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Navigating workplace conflicts

November 30, 2023 By    

Conflict is an inevitable part of any workplace. However, when managed correctly, it can lead to positive outcomes, such as improved communication and stronger team dynamics.

Poorly managed conflict can lead to decreased employee morale, reduced productivity and increased turnover. In this article, we will explore strategies for managing employee conflict.

Ignoring workplace conflicts can lead to serious negative consequences for both the employees involved and the organization as a whole. Unresolved conflict may escalate over time, becoming more complex and damaging. What initially may have been a minor issue can turn into a major problem that affects multiple individuals and departments.

Several years ago, I received a “hostile work environment” complaint from an employee. The employee stated she was being physically affected by the toxicity in the office being caused by one person. During my investigation, the manager admitted he lost control of the situation months earlier, and to try to keep peace, he would commiserate with each one, making them feel he was on their side. While this was well intentioned, the situation escalated to an unhealthy working environment for the entire office and ultimately turned into a costly legal situation.

The argument started over hurt feelings because the other person involved brought birthday cakes for everyone’s birthday but “purposely” missed her birthday. Over time, the animosity escalated to name calling, physical bullying and turnover of other office staff.

Kathy Johnson

Management of workplace conflicts

Addressing conflicts effectively can lead to a more harmonious work environment, improved productivity and stronger team dynamics. Below are steps and strategies for managing employee conflict:

⦁ Recognize conflict. Be attentive to signs of conflict, such as increased tension or frequent disagreements among team members. Do not ignore the signs.

⦁ Stay neutral. It is crucial to remain neutral and not take sides in the conflict. Your role is to facilitate a resolution, not to become personally involved. Avoid playing favorites.

⦁ Open communication. Encourage the involved parties to talk openly about the issue. Provide a safe and confidential (and neutral) space to express their concerns.

⦁ Active listening. Listen carefully to all sides and ask clarifying questions to fully understand the conflict. All parties should feel heard.

⦁ Identify the cause. Often, conflicts are symptoms of more profound problems.

⦁ Set clear expectations. Ensure employees understand their roles, responsibilities and the organization’s policies. Misunderstandings and ambiguity can contribute to conflict.

⦁ Agreement. Encourage the parties to work together to find a mutually acceptable solution. Outline what steps each party will take to resolve the conflict.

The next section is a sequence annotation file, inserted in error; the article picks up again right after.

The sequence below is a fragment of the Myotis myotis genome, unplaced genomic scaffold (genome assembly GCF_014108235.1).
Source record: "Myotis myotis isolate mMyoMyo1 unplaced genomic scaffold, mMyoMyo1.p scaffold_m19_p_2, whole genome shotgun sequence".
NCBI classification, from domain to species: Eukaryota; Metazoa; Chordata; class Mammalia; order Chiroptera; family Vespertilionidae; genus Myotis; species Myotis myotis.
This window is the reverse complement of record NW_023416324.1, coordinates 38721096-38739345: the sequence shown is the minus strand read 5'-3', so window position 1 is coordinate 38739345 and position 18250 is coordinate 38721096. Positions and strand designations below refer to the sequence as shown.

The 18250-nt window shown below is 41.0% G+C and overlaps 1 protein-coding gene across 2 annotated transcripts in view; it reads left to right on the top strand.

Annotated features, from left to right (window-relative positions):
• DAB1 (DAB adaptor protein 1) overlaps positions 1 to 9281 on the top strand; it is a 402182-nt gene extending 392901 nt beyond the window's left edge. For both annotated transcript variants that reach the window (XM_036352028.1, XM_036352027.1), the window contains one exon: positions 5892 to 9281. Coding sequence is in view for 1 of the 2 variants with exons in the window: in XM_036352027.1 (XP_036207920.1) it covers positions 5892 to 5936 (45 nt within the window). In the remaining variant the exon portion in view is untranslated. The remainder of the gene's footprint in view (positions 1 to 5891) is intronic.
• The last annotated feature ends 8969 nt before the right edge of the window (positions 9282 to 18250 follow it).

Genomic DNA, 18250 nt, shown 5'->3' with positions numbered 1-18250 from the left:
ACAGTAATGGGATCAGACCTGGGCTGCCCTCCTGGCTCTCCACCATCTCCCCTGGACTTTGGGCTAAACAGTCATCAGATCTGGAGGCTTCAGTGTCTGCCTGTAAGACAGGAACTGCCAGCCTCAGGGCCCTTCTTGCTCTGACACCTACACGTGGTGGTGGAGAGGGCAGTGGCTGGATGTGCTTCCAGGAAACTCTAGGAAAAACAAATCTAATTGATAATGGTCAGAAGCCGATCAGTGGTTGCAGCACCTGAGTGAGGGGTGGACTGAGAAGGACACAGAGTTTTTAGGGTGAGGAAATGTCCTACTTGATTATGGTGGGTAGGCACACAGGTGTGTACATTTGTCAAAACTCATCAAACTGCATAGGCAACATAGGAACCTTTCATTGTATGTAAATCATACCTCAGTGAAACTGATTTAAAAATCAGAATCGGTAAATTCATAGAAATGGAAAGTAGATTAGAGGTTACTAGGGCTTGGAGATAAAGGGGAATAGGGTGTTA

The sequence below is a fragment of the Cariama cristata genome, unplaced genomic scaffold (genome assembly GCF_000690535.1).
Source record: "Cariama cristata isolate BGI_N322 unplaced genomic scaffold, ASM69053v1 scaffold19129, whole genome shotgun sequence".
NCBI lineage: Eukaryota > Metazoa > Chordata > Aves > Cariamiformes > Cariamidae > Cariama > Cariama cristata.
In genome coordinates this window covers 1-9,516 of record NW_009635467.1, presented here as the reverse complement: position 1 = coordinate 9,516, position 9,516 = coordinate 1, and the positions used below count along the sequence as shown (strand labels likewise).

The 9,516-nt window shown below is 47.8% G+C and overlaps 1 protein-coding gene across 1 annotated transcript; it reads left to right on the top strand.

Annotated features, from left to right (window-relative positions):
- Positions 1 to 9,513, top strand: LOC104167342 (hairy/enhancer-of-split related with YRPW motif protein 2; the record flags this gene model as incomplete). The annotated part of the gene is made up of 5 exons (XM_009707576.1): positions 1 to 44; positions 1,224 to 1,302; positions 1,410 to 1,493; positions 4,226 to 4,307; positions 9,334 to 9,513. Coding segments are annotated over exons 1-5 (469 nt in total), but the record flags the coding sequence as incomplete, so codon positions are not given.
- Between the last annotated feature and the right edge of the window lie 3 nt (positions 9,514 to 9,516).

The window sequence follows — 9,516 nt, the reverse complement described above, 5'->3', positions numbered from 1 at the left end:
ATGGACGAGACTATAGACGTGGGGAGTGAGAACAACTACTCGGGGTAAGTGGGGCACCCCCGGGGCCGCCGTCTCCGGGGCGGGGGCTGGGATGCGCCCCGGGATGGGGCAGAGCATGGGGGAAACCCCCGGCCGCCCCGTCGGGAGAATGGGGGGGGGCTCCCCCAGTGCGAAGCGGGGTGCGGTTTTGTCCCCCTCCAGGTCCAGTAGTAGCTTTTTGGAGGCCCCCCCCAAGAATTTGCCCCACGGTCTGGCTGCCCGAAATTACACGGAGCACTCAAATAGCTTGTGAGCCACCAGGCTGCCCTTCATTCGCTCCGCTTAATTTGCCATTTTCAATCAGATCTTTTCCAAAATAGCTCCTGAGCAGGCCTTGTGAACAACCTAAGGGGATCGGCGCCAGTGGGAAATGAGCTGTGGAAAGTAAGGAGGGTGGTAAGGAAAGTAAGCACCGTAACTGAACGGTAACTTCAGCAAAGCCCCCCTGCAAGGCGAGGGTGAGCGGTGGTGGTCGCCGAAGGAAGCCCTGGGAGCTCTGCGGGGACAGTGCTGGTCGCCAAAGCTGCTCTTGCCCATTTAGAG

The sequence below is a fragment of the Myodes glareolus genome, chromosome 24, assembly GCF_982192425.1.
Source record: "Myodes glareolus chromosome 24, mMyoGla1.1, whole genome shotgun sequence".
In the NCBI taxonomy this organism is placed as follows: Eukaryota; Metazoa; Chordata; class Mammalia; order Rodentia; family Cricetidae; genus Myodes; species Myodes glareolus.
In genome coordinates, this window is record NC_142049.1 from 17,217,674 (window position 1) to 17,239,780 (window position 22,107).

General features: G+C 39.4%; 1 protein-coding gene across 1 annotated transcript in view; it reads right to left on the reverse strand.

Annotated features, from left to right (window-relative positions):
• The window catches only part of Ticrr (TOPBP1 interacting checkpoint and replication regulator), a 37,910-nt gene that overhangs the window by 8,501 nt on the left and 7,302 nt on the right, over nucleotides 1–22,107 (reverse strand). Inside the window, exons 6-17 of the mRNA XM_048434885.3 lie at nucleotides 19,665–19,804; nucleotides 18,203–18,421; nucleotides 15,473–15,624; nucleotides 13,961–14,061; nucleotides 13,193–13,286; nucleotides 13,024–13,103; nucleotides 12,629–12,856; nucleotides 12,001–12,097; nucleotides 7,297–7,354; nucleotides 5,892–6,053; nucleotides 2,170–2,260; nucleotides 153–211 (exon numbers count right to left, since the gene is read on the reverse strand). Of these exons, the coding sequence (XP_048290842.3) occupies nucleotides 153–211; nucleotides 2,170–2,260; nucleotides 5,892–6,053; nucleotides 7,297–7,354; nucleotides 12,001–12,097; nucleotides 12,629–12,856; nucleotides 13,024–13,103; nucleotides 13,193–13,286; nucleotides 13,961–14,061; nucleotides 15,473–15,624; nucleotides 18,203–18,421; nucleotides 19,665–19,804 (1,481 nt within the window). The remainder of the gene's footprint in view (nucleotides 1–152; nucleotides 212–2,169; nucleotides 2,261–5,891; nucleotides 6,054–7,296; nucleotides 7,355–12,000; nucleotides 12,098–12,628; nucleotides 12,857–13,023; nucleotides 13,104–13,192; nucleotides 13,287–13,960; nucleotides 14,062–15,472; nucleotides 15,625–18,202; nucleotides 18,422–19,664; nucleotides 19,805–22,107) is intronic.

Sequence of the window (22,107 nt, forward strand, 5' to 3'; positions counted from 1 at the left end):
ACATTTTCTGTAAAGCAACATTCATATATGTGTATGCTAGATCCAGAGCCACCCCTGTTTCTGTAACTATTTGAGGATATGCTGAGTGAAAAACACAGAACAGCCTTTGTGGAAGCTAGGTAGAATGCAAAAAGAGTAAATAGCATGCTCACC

⦁ Document. Document the issues, steps taken to resolve the conflicts and the agreed-upon solution. This is important if the conflict resurfaces or escalates further.

⦁ Know when to escalate. If the conflict continues or becomes severe, seek third-party assistance such as HR or higher management.

Situations such as harassment, discrimination, bullying or hostile/toxic work environments require a formal investigation process to be followed. Situations where these words are used or implied are serious and should be treated as such. Contact HR, upper management or legal counsel.

After a conflict has been resolved, it is important to follow up and evaluate the effectiveness of the solution. Assess whether the resolution was successful in addressing the cause of the conflict and if it prevented recurrence.

Not all conflicts can be completely eliminated, but they can be managed constructively. Managing employee conflict is a critical task for any organization. When conflicts are handled effectively, they can lead to a more harmonious and productive work environment. By promoting open communication, implementing clear policies and procedures, and investing in training and education, you can create a workplace where conflicts are addressed and resolved constructively, leading to a more positive and productive work environment.


Kathy Johnson is executive vice president and chief human resource officer for EDP. She leads an HR team that serves the company’s 700-plus employees. With more than 20 years of HR experience, Johnson has an undergraduate degree from DePaul University and is completing her Master’s of Jurisprudence in Employment and Labor Law from Tulane University. She can be reached at kjohnson@edplp.net or 312-254-5977.

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